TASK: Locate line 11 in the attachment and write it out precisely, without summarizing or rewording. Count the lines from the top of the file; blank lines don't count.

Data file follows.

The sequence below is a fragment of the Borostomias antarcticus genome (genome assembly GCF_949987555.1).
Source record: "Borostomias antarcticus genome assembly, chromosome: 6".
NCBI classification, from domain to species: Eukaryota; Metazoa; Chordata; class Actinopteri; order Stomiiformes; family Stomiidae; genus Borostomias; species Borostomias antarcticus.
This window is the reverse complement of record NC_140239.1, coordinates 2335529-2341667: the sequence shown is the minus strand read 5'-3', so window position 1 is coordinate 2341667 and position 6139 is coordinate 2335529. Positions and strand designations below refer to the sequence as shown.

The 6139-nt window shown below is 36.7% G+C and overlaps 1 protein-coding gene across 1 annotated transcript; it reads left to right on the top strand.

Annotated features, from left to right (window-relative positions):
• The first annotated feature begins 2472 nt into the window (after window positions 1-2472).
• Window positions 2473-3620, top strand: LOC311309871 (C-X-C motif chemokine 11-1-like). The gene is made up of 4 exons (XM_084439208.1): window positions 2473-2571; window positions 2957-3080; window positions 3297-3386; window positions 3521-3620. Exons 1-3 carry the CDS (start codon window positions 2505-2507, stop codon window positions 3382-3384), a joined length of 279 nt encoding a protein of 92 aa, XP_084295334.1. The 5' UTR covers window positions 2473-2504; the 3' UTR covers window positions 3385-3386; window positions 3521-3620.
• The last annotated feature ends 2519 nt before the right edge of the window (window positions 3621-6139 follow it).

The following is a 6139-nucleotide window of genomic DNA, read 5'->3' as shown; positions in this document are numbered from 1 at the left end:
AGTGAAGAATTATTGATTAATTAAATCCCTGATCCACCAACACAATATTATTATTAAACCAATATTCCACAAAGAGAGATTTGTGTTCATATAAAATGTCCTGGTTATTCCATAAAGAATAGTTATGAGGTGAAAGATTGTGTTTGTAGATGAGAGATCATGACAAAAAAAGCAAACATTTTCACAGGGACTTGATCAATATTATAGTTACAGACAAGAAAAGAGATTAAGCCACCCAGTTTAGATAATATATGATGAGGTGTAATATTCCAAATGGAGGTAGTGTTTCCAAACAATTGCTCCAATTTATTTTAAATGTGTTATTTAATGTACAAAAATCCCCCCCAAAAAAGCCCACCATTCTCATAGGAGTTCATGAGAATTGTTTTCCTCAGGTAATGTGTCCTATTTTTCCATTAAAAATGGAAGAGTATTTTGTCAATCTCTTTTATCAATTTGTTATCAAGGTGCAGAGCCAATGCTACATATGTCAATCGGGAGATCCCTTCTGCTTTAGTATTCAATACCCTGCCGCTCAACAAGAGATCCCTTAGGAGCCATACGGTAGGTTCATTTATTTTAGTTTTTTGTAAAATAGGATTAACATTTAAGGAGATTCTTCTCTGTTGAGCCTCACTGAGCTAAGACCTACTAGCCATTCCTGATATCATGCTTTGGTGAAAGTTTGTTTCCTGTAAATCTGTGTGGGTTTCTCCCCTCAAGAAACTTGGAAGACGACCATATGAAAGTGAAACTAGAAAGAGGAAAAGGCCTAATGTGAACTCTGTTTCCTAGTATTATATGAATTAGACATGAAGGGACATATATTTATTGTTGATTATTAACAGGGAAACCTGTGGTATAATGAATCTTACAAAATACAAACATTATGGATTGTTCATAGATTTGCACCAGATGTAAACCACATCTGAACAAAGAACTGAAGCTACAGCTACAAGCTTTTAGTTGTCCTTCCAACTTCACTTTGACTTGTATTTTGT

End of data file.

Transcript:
AGTGAAGAATTATTGATTAATTAAATCCCTGATCCACCAACACAATATTATTATTAAACCAATATTCCACAAAGAGAGATTTGTGTTCATATAAAATGTCCTGGTTATTCCATAAAGAATAGTTATGAGGTGAAAGATTGTGTTTGTAGATGAGAGATCATGACAAAAAAAGCAAACATTTTCACAGGGACTTGATCAATATTATAGTTACAGACAAGAAAAGAGATTAAGCCACCCAGTTTAGATAATATATGATGAGGTGTAATATTCCAAATGGAGGTAGTGTTTCCAAACAATTGCTCCAATTTATTTTAAATGTGTTATTTAATGTACAAAAATCCCCCCCAAAAAAGCCCACCATTCTCATAGGAGTTCATGAGAATTGTTTTCCTCAGGTAATGTGTCCTATTTTTCCATTAAAAATGGAAGAGTATTTTGTCAATCTCTTTTATCAATTTGTTATCAAGGTGCAGAGCCAATGCTACATATGTCAATCGGGAGATCCCTTCTGCTTTAGTATTCAATACCCTGCCGCTCAACAAGAGATCCCTTAGGAGCCATACGGTAGGTTCATTTATTTTAGTTTTTTGTAAAATAGGATTAACATTTAAGGAGATTCTTCTCTGTTGAGCCTCACTGAGCTAAGACCTACTAGCCATTCCTGATATCATGCTTTGGTGAAAGTTTGTTTCCTGTAAATCTGTGTGGGTTTCTCCCCTCAAGAAACTTGGAAGACGACCATATGAAAGTGAAACTAGAAAGAGGAAAAGGCCTAATGTGAACTCTGTTTCCTAGTATTATATGAATTAGACATGAAGGGACATATATTTATTGTTGATTATTAACAGGGAAACCTGTGGTATAATGAATCTTACAAAATACAAACATTATGGATTGTTCATAGATTTGCACCAGATGTAAACCACATCTGAACAAAGAACTGAAGCTACAGCTACAAGCTTTTAGTTGTCCTTCCAACTTCACTTTGACTTGTATTTTGT